How to decide between good and better

511tofXNmoL._AC_US160_My husband occasionally accuses me of not being able to make a decision. Or tormenting myself after I’ve made it. Or taking on too many responsibilities because I can’t say “no” to people. These accusations are all true. So–as much as I like avoiding books on decision-making, I decided to read one.

On the recommendation of a friend, I chose Lysa TerKeurst’s book The Best Yes. Initially, I found her style a little too conversational and a little too perky for me, but that’s probably either my writer-envy talking or my reluctance to address, yet again, my decision-making issues. Or maybe it’s the older-woman-already-learned-this talking (and yet, here I am, re-addressing the topic). I will readily admit that I fight the mindset that I have to do everything and do everything well, to the point that I freeze.

So about the author. Lysa TerKeurst is a mother of 5 (including 2 adopted teenagers from Liberia), runs Proverbs 31 Ministries (I hear her radio broadcast on the radio sometimes), speaks all over the world, has a monthly magazine and a successful blog  with 80,000 monthly visitors, and is an award-winning author of 14 books.

Okay, so maybe she is better at time management than I am. Hopefully, she’s a terrible housekeeper. (Give me something!)

The Best Yes was a quick read on a timely topic–a wise and well-explained thesis of learning how to make decisions in a world where everything seems important. I concur with the author’s admonitions, and I suffer through the same struggles of trying to decide between good and better, not good and bad. Particularly in regards to ministry decisions, everything seems equally important. And if I am gifted or willing enough to do everything, how do I say “no” to something? TerKuerst bites off this difficult topic and delivers a sensible and spiritual response. I think this book will especially appeal to young women and young mothers.

She wrote many profound and encouraging statements. She lists many in the back of her book, making them easy to find, tweet, or re-read. I highlighted many while I read, but here are a few of my faves:

  • “The decisions you make determine the schedule you keep. The schedule you keep determines the life you live. And how you live your life determines how you spend your soul.” (28)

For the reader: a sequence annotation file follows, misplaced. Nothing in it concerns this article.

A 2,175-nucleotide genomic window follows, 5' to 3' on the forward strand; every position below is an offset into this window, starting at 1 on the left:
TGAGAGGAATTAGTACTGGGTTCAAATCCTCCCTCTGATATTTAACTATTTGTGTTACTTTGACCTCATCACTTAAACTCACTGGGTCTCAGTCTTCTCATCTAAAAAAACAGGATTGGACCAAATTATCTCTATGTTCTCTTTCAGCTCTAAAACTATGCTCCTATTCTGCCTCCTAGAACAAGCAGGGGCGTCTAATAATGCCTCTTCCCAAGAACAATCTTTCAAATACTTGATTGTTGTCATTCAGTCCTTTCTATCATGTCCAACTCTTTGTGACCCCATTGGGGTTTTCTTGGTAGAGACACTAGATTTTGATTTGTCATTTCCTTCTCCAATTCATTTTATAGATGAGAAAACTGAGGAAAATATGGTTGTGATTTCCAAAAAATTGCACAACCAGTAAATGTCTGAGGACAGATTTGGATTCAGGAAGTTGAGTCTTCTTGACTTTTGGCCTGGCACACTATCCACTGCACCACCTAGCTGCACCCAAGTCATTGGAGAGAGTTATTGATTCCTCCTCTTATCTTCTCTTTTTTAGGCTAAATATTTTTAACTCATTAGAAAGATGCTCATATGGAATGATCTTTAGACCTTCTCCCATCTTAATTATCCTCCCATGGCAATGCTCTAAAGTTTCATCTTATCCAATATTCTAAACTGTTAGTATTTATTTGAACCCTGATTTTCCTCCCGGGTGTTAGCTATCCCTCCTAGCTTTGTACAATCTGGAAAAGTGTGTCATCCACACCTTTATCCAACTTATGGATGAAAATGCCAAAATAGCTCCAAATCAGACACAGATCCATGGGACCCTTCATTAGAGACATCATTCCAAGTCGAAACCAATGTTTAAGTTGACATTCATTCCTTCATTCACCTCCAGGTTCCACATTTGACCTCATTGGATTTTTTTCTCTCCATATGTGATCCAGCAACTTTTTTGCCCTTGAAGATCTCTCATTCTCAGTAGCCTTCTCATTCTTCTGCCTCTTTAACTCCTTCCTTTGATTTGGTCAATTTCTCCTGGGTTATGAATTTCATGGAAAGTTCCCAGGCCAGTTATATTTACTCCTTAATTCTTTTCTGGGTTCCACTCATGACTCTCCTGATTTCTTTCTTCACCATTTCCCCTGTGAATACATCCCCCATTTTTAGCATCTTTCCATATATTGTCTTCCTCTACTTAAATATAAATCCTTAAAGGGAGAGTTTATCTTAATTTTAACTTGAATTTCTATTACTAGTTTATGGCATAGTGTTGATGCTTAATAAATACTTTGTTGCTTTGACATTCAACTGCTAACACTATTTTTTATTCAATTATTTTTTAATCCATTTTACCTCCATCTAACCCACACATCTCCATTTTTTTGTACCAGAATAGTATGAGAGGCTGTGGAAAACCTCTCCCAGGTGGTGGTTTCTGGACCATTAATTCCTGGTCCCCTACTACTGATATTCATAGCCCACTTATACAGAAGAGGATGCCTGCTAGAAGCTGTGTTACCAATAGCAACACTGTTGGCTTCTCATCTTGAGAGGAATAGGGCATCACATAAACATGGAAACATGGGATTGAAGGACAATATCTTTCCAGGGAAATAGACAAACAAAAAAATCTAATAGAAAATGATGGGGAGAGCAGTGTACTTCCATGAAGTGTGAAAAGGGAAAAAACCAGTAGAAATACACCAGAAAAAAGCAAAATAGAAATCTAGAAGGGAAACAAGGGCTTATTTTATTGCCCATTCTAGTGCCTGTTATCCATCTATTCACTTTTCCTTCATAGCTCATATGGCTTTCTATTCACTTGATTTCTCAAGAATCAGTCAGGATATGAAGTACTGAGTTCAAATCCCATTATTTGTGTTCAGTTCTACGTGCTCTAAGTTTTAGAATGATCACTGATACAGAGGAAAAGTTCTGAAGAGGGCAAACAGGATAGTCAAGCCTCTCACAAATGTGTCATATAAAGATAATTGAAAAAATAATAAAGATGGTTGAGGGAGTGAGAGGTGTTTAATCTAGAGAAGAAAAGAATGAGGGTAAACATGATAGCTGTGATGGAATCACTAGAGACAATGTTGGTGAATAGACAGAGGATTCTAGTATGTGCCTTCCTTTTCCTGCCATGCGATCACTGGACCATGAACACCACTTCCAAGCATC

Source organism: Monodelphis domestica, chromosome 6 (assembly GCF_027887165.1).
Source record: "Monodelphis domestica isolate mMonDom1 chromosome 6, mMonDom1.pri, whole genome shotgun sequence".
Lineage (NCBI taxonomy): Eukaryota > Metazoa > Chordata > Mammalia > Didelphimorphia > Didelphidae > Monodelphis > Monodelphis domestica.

• “Not making a decision is actually a decision. It’s the decision to stay the same.” (98)
  • “Choices and consequences come in package deals. When we make a choice, we ignite the consequences that come with it.” (97)
  • “If we want His direction for our decisions, the great cravings of our souls must not only be the big movements of assignment. They must also be the seemingly small instructions in the most ordinary of moments when God points his Spirit finger, saying, Go there.” (16)
  • “Saying “yes” all the time won’t make you Wonder Woman. It will make you a worn-out woman.” (152)

And finally, the icing on the cupcake–TerKeurst’s 5 QUESTIONS TO ASK BEFORE MAKING A COMMITMENT:

  1. How will this decision feel in 2 days, 2 weeks, 6 weeks, etc.?
  2. Will the expectations of this decision make you feel frantic or forced?
  3. Is this decision tied to pleasing people?
  4. Do older, more mature people in your life think this decision is a good idea for you?
  5. Am I hiding any facts from people when I explain this decision or ask for their advice?

Wow, that’s good advice, isn’t it? How often do I explain an opportunity to someone so they will applaud me, when I know I’m not sharing all the little concerns that tug the corners of my mind? Or how often do I focus on the adrenaline rush that accompanies a consideration and label the excitement “God’s calling” or “an open door”?

How many of my decisions are about my self-image versus how many are about promoting the image of Christ?

Okay, so maybe the best decision isn’t a result of perkiness or hyper-activity. Or crazy talent. Maybe, as in all aspects of Christian living, decision-making is another indicator of the presence of God in our daily lives.